Two Fifth Users Feel Naked Without Wearables : Report

Wearable_devices

While Internet of Things (IoT) and connected devices are gaining traction worldwide, an interesting fact about wearables has surfaced. A recent survey found that two in five users of wearables feel naked when not using their devices. More interestingly one in five users even sleep with their wearable devices.

These interesting facts about the future of communication and connected devices were reported in the latest Ericsson Consumer Lab report ‘Wearable technology and the internet of things.’

The report mentions that six out of 10 smartphone users state that wearables have uses beyond health and wellness. Devices related to personal safety and security, such as panic buttons and personal locators, attract most interest.

Of the total users surveyed, 32% want personal safety features like panic or SOS buttons to be in their wearable device. This is followed by 27% users who want smartwatches as their prefered wearable device.

The Ericsson Consumer Lab report captures the opinions of 5,000 smartphone users (of which 2,500 are wearable users) in Brazil, China, South Korea, the UK and the US, representing the views of 280 million smartphone users globally.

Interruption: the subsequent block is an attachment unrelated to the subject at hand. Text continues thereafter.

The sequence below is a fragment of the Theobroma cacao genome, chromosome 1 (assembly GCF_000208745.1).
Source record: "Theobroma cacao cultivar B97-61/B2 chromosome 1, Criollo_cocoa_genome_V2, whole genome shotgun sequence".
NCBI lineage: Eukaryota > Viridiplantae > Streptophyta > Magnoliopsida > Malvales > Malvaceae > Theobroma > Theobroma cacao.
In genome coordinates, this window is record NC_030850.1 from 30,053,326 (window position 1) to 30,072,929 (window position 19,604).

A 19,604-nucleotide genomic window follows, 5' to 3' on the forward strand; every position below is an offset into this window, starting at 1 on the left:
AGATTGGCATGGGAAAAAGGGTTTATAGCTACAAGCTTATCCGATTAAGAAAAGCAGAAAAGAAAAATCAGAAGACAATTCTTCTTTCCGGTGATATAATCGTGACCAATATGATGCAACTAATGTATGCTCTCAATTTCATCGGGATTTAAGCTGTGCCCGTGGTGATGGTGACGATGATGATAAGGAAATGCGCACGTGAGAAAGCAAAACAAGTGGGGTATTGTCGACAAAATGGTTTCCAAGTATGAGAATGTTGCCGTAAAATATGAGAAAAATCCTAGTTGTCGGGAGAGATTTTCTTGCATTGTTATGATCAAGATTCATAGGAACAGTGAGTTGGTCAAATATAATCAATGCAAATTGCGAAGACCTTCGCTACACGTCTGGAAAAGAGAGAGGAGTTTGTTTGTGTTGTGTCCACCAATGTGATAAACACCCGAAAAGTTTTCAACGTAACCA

In addition to the top five most-wanted wearables, it shows consumers predict a booming wearables market beyond 2020, as well as that wearables might replace smartphones and will help consumers interact with physical things and objects in the internet of things (IoT) era.

The report also says that wearable technology will also accelerate the convergence of the digital and human worlds, by bringing people into the (IoT). While consumers are confident that wearable technology will help them interact with objects in their surroundings, they also say that this technology may not necessarily be devices. 60 percent believe that ingestible pills and chips under the skin will be commonly used in the next five years – not only to track vital health data, but also to unlock doors, authenticate transactions and identity, and to control objects. Already today, 25 percent of smartwatch owners use their smartwatch to remotely control other digital devices at home, and 30 percent use voice search on their smartwatches.

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